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-   -   Yet another pseudo GC in progress (http://www.diyaudio.com/forums/chip-amps/59082-yet-another-pseudo-gc-progress.html)

wxn 14th June 2005 08:58 AM

Yet another pseudo GC in progress
 
2 Attachment(s)
200W trafos, 10mF capacitors, non-inverting configuration dual stereo.
Intended for bi-amping, hence the small heatsinks.
The case is actually bottom-up in the pictures, it's an old pc case from some ancient cluster or smth (no openings in the front panel)

wxn 14th June 2005 09:18 AM

2 Attachment(s)
another pic

wxn 14th June 2005 09:19 AM

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and another

Nuuk 14th June 2005 04:15 PM

That's a neat idea putting the rectifier bridges on the caps! ;)

motherone 14th June 2005 05:38 PM

I like it. I've been planning on using some Copper computer heatsinks myself.. Those look like they're for a Pentium Pro or maybe a socket A chip?

wxn 14th June 2005 05:51 PM

Nuuk: yeah, neat and very compact

motherone: yep, these are Socket A heatsinks. Got them from a local supplier for about 3$ each and they even had fans! Though they were very noisy and as these heatsinks proved to be quite effective up to about 50W output power, I decided to get rid of fans altogether.

jimbo1968 14th June 2005 07:25 PM

I like the zero tolerance of pcb/strip board.;)

This must limit the choice of components based on physical size. Could you give a rundown of the amp components for those of us who can't yet tell a capacitor from a resistor.

motherone 14th June 2005 07:29 PM

Quote:

Originally posted by wxn
Nuuk: yeah, neat and very compact

motherone: yep, these are Socket A heatsinks. Got them from a local supplier for about 3$ each and they even had fans! Though they were very noisy and as these heatsinks proved to be quite effective up to about 50W output power, I decided to get rid of fans altogether.


Lucky you! I've been looking for copper socket-A coolers, but haven't been able to locate a deal like that. Most of the suppliers out there will charge you more for the shipping than the heatsinks cost!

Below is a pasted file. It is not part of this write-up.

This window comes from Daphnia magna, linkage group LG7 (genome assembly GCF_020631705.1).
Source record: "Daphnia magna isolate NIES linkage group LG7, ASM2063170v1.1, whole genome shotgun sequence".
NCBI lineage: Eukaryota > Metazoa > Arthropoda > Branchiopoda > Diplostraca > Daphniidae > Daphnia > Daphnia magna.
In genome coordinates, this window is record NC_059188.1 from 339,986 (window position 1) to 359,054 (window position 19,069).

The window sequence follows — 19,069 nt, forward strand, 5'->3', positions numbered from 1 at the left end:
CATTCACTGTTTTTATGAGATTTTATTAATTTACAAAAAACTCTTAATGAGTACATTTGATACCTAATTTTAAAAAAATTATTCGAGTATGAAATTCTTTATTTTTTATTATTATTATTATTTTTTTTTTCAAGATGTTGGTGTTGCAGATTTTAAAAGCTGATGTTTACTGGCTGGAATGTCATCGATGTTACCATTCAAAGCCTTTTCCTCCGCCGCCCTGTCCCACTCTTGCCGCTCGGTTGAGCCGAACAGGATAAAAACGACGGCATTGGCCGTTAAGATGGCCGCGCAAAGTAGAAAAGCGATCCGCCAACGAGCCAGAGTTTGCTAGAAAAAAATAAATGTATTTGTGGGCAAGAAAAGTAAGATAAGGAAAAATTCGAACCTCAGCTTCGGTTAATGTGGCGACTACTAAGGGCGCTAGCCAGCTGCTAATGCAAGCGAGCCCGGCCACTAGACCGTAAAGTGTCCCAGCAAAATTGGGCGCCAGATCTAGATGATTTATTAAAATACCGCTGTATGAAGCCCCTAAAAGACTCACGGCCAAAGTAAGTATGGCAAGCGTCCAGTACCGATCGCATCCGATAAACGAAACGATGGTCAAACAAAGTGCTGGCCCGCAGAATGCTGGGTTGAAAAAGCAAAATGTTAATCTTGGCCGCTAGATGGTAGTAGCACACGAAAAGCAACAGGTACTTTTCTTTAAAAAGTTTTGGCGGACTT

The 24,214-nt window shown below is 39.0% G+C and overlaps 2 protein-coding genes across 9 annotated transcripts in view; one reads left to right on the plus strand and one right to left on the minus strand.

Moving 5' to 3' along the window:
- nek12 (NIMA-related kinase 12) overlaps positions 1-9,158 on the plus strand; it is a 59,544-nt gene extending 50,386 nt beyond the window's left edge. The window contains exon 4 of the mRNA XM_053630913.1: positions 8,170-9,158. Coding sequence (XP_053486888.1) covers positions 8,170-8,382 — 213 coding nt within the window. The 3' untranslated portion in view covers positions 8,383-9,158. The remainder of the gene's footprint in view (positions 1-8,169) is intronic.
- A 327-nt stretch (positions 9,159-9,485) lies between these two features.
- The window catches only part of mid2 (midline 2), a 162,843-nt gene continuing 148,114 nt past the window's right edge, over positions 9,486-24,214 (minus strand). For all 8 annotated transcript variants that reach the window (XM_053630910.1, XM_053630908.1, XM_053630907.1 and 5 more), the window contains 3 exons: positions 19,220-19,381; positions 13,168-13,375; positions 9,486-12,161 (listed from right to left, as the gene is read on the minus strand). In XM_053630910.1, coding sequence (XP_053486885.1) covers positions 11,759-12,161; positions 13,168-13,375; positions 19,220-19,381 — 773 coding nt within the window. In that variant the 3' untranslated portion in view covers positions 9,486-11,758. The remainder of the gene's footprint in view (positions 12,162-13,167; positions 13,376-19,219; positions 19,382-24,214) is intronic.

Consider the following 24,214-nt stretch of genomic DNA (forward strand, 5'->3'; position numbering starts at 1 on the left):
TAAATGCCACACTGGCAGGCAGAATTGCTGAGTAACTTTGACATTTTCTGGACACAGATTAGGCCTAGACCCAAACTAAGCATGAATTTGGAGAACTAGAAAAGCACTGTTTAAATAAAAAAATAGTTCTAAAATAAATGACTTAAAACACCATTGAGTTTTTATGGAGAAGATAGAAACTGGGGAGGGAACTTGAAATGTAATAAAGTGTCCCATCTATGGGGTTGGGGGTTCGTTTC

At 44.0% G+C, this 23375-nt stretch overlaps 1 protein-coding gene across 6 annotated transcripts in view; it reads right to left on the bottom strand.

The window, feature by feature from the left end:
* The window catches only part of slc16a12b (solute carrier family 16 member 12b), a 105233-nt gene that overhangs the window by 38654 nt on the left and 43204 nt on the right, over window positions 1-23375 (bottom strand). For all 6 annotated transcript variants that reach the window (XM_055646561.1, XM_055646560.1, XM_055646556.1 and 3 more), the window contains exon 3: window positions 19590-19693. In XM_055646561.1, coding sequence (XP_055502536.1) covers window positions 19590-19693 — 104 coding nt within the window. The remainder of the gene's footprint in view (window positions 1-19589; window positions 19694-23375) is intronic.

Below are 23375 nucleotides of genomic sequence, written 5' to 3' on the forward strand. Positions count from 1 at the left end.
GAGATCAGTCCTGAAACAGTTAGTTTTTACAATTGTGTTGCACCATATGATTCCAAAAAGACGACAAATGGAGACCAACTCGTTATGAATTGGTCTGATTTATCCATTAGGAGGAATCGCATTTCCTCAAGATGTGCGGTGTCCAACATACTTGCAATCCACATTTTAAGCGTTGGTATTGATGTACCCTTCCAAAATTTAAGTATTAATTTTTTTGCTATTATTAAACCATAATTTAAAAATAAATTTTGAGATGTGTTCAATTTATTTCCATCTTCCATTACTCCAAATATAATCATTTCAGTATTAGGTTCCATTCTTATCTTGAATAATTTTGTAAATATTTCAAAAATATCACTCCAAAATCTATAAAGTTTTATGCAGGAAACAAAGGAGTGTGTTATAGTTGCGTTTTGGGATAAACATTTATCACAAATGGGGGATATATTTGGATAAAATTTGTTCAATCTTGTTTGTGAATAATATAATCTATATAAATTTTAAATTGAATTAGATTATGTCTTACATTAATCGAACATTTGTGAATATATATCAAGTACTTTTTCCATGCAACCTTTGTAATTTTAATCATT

You'd think there'd be some good places to get stuff like that here in Seattle, but I must always miss the sales where they clear them out :D

motherone 14th June 2005 07:31 PM

One thing that comes to mind is have you thought about using thermal epoxy to mount the chips to the heatsinks? It'd be a nice, no-screw method to do it. Might be worth it once you verify that the amp works, and assuming all the heatsinks are isolated from each other and the chassis.

wxn 14th June 2005 07:50 PM

2 Attachment(s)
Quote:

Originally posted by jimbo1968
I like the zero tolerance of pcb/strip board.;)

This must limit the choice of components based on physical size. Could you give a rundown of the amp components for those of us who can't yet tell a capacitor from a resistor.

Sure, I'll post the schematic soon. But there's nothing special, usual NIGC.

Quote:

Originally posted by motherone
One thing that comes to mind is have you thought about using thermal epoxy to mount the chips to the heatsinks? It'd be a nice, no-screw method to do it. Might be worth it once you verify that the amp works, and assuming all the heatsinks are isolated from each other and the chassis.
Yes, I have thought about that. I have even experimented with simple epoxy glue and an insulator (paper towel - about 20microns which was too thick, only appropriate for 30W or so. Sliced mica should do better but I haven't done any experiments yet).

Anyway I will use screws for this project as these heatsinks are a bit small (+-35V supply) and a good physical contact with the case could provide additional heasinking which is important as I'm not planning to put any fans there.

Attached a closeup :)


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